There are many things open to reasonable discussion, although these tend to revolve around the details and the specifics, not the general benefit of masks, temporary lock-downs, and so on.

Epidemiologists know what works, and they agree on what works. So why not follow their recommendations? Why not follow the government recommendations when these largely follow the recommendations of epidemiologists?

Related posts

2 thoughts to “Pandemic irrationality: not trusting experts, and opposing rules because they are unfamiliar”

  1. Probably because these people who are “experts” generally don’t tell the truth. They constantly whine about “trusting the science” but believe that a man can suddenly declare himself a woman, and we are all supposed to play make believe, that he’s now a woman! He can now go into women’s bathrooms, locker rooms, and can compete against normal women. Plus, these “experts” (like Billy Gates) change their tune at every opportunity. Fauci the Elf, said DON’T WEAR MASKS! The W.H.O. said don’t wear a mask also. Then they suddenly say, “wear two masks!” Now they say wear two masks even after getting vaccinated!! Huh? There’s no science there!! Absolutely none at all!
    Also, science says there are two genders. Science says life begins at conception, therefore abortion is murder, the taking of a life.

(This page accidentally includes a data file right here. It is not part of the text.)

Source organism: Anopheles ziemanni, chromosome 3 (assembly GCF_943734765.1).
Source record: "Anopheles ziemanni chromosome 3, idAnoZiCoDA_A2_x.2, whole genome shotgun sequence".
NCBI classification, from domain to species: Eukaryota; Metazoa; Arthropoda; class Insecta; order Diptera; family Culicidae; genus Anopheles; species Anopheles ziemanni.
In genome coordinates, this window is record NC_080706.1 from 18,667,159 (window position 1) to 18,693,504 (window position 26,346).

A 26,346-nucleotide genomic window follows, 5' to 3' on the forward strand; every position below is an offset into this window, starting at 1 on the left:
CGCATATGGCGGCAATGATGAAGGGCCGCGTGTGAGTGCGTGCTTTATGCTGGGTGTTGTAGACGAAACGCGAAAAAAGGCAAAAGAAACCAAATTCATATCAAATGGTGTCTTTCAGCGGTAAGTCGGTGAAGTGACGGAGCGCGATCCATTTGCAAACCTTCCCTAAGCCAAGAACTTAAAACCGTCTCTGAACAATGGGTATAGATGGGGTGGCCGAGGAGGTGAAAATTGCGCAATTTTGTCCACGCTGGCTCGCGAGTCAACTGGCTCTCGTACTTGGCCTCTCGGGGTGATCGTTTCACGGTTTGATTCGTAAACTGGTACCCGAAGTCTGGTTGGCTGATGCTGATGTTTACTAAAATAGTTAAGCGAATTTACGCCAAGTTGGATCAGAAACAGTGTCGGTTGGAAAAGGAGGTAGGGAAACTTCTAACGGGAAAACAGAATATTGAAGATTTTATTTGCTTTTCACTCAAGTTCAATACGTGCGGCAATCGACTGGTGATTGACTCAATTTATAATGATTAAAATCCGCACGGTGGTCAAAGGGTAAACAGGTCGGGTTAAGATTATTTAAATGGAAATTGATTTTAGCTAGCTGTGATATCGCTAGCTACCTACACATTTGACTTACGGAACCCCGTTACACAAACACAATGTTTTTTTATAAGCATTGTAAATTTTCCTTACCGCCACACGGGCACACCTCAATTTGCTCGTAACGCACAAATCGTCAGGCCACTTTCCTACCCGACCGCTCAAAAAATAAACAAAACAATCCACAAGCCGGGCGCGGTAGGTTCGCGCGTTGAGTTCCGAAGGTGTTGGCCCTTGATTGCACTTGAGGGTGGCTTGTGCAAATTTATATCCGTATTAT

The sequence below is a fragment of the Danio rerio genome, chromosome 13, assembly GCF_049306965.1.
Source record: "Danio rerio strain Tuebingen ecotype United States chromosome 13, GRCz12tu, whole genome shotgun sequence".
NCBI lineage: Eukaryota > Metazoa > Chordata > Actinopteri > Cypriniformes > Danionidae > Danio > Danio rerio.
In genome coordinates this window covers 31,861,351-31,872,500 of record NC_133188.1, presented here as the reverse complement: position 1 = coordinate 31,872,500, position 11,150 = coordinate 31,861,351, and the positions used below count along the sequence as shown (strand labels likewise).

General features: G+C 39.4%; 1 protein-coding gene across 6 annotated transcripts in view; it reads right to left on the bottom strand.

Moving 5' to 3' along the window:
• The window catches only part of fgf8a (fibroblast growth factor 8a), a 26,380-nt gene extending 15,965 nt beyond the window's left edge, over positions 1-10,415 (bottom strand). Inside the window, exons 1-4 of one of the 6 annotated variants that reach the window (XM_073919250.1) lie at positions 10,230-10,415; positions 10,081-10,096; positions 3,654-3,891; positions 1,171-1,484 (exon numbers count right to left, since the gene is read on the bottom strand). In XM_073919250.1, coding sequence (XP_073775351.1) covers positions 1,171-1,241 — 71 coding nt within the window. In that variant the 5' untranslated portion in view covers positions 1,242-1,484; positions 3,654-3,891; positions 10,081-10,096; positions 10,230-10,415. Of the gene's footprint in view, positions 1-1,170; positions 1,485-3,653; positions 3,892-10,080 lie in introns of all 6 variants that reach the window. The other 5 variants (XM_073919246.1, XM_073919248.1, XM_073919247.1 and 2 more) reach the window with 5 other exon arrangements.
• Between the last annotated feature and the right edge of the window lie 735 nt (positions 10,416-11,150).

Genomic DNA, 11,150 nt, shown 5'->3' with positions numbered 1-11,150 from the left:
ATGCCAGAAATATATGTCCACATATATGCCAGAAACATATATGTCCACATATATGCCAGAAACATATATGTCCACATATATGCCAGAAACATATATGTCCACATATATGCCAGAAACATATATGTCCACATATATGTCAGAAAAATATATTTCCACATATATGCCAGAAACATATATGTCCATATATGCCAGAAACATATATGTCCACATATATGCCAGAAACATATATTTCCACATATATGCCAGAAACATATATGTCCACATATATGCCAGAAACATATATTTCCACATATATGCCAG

Trust the science bro!

  2. Thank you, Ernie. I feel you are using a lot of straw-man arguments here and much of what you write is based in misconceptions about science.

    When it comes to the topic of gender, I think you confuse sex and gender. Sex is biology and gender is a social construct. I learned this relatively early on in school and I assume most people do.

    Since gender is a social construct, it’s clearly fluid and can take all sorts of forms – and it does.

    You seem to talk about sex, even if you call it gender. Science is very clear that sex is not binary, and you can find innumerable scientific articles addressing that topic. A brief one is “Stop using phony science to justify transphobia” from Scientific American:

    Also, you don’t seem to grasp a fundamental principle of science: the content of science changes over time. We learn new things, we get new data, so the content of science changes. Also, when it comes to advise, that will naturally change with situations and circumstances.

    I don’t live in the US so I didn’t really pay attention to Fauci and what he said. If you read what I wrote, I was critical of the “no mask” advice in the beginning of the pandemic, although I suspect it was because high-quality masks were needed in hospitals and they didn’t want regular people to buy up the stocks.

    And if you knew anything about the covid vaccine, you would know that you can still get infected and spread the virus even if you have been vaccinated. The vaccine prevents serious illness, not the illness itself. So it makes 100% sense to wear mask even after vaccination. It’s the responsible thing to do.

    You say “trust the science” but you seem to base your own views on a lot of very basic misconceptions.

Leave a Reply

Your email address will not be published. Required fields are marked *

This site uses Akismet to reduce spam. Learn how your comment data is processed.